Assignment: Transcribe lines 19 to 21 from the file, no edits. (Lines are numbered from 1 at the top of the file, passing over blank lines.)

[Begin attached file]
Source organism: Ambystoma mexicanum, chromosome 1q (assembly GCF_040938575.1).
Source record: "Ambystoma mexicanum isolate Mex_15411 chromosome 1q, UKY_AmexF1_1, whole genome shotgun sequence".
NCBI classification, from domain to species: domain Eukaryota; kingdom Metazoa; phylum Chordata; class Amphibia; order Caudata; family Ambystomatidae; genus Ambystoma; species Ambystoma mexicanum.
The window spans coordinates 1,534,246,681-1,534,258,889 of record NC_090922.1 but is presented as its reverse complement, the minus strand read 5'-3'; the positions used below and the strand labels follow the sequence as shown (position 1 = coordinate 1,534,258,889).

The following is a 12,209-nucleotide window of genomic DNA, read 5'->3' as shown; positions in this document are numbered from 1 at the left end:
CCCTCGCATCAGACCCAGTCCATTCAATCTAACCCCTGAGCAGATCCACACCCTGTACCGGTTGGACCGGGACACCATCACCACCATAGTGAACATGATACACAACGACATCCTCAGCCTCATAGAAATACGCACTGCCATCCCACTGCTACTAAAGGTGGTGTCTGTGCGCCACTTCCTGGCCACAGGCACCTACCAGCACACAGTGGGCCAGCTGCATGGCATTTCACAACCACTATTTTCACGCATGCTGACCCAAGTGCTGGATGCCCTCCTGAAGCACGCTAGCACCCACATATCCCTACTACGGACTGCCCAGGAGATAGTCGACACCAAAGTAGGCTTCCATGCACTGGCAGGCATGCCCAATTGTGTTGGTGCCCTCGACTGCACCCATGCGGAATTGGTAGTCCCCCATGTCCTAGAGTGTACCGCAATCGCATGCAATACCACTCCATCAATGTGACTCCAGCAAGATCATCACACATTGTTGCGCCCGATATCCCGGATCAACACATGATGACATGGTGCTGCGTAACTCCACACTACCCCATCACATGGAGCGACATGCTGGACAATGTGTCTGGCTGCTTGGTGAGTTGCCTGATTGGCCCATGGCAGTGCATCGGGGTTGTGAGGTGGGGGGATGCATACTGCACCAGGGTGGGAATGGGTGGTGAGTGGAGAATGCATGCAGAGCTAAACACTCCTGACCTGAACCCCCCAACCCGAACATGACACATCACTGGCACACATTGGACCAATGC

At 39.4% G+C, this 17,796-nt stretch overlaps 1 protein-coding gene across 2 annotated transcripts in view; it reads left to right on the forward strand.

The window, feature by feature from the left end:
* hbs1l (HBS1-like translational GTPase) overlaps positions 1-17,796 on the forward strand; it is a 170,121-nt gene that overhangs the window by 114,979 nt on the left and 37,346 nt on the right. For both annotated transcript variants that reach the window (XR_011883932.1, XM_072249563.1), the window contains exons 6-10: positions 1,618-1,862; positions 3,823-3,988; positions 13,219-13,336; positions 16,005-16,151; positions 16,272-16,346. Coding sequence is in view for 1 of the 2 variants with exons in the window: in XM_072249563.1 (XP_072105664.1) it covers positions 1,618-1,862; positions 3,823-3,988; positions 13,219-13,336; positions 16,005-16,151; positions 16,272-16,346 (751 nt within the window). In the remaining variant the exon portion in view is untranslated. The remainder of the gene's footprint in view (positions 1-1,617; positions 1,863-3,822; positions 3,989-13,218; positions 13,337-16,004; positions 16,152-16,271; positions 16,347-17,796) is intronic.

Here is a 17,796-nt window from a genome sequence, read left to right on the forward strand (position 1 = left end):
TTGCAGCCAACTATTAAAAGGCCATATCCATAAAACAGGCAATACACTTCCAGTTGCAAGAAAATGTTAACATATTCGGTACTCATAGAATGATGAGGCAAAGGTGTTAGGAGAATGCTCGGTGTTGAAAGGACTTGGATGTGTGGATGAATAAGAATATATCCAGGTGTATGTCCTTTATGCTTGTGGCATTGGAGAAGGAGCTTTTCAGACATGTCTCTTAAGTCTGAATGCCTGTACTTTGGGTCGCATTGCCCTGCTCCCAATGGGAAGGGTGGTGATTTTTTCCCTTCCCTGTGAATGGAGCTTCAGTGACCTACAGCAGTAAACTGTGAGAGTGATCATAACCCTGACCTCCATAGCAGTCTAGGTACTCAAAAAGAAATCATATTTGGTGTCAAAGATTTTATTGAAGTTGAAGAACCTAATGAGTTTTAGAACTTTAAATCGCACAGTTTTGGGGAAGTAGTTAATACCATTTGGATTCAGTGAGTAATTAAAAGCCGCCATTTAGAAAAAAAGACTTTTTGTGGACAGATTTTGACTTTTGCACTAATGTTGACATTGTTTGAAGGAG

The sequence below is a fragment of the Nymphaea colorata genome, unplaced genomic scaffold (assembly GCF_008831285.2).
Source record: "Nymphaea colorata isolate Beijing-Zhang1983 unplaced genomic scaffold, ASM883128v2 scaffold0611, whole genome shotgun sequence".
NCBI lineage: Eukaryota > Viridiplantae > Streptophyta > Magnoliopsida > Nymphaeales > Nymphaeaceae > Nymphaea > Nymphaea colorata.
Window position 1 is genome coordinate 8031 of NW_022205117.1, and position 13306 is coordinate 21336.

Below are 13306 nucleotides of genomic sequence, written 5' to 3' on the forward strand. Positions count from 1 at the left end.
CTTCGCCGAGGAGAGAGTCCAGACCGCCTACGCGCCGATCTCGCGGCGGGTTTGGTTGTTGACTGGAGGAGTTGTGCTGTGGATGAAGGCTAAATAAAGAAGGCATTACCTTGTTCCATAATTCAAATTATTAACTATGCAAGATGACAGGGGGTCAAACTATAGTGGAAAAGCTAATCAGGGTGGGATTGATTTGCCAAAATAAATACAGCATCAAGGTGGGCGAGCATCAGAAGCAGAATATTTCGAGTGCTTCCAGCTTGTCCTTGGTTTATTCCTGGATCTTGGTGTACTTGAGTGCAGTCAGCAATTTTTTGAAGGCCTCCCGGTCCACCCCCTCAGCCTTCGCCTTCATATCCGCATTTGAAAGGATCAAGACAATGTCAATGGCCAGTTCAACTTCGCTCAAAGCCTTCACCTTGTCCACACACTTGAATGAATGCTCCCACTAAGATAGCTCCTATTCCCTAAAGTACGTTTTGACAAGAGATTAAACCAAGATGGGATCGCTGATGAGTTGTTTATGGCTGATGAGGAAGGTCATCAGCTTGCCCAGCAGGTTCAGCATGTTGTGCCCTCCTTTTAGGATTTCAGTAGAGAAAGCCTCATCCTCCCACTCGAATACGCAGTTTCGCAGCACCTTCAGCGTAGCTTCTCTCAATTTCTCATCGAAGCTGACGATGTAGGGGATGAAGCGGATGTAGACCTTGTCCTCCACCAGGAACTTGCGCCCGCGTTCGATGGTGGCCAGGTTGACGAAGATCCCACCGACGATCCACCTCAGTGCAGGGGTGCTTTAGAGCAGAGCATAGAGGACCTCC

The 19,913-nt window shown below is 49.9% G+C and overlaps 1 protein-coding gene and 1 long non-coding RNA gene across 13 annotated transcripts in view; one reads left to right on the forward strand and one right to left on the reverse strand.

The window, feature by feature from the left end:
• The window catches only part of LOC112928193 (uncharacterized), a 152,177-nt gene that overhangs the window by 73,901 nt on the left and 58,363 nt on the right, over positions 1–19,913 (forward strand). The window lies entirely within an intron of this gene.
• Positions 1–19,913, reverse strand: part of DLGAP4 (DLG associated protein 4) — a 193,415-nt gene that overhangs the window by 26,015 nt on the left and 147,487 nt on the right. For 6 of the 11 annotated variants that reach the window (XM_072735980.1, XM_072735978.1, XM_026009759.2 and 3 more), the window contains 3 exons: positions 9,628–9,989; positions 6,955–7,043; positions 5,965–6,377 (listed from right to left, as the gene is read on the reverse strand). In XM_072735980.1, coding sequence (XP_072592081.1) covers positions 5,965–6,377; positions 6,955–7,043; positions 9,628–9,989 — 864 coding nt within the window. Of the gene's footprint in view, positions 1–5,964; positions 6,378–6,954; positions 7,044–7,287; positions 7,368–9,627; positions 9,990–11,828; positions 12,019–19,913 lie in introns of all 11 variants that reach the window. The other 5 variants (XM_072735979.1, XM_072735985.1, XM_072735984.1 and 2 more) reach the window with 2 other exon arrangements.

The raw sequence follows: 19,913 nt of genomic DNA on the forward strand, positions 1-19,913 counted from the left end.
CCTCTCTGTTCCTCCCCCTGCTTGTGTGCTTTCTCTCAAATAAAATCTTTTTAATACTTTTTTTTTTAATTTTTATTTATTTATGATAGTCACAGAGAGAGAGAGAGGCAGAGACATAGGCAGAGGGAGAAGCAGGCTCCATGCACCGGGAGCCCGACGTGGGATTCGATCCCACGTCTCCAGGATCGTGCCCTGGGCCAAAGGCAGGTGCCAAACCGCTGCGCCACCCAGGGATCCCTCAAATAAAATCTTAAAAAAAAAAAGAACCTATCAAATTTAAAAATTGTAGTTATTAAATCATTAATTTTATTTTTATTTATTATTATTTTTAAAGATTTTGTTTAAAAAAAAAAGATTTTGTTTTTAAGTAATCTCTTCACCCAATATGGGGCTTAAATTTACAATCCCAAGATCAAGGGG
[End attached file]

The window, feature by feature from the left end:
• The window catches only part of LOC112928193 (uncharacterized), a 152,177-nt gene that overhangs the window by 73,901 nt on the left and 58,363 nt on the right, over positions 1–19,913 (forward strand). The window lies entirely within an intron of this gene.
• Positions 1–19,913, reverse strand: part of DLGAP4 (DLG associated protein 4) — a 193,415-nt gene that overhangs the window by 26,015 nt on the left and 147,487 nt on the right. For 6 of the 11 annotated variants that reach the window (XM_072735980.1, XM_072735978.1, XM_026009759.2 and 3 more), the window contains 3 exons: positions 9,628–9,989; positions 6,955–7,043; positions 5,965–6,377 (listed from right to left, as the gene is read on the reverse strand). In XM_072735980.1, coding sequence (XP_072592081.1) covers positions 5,965–6,377; positions 6,955–7,043; positions 9,628–9,989 — 864 coding nt within the window. Of the gene's footprint in view, positions 1–5,964; positions 6,378–6,954; positions 7,044–7,287; positions 7,368–9,627; positions 9,990–11,828; positions 12,019–19,913 lie in introns of all 11 variants that reach the window. The other 5 variants (XM_072735979.1, XM_072735985.1, XM_072735984.1 and 2 more) reach the window with 2 other exon arrangements.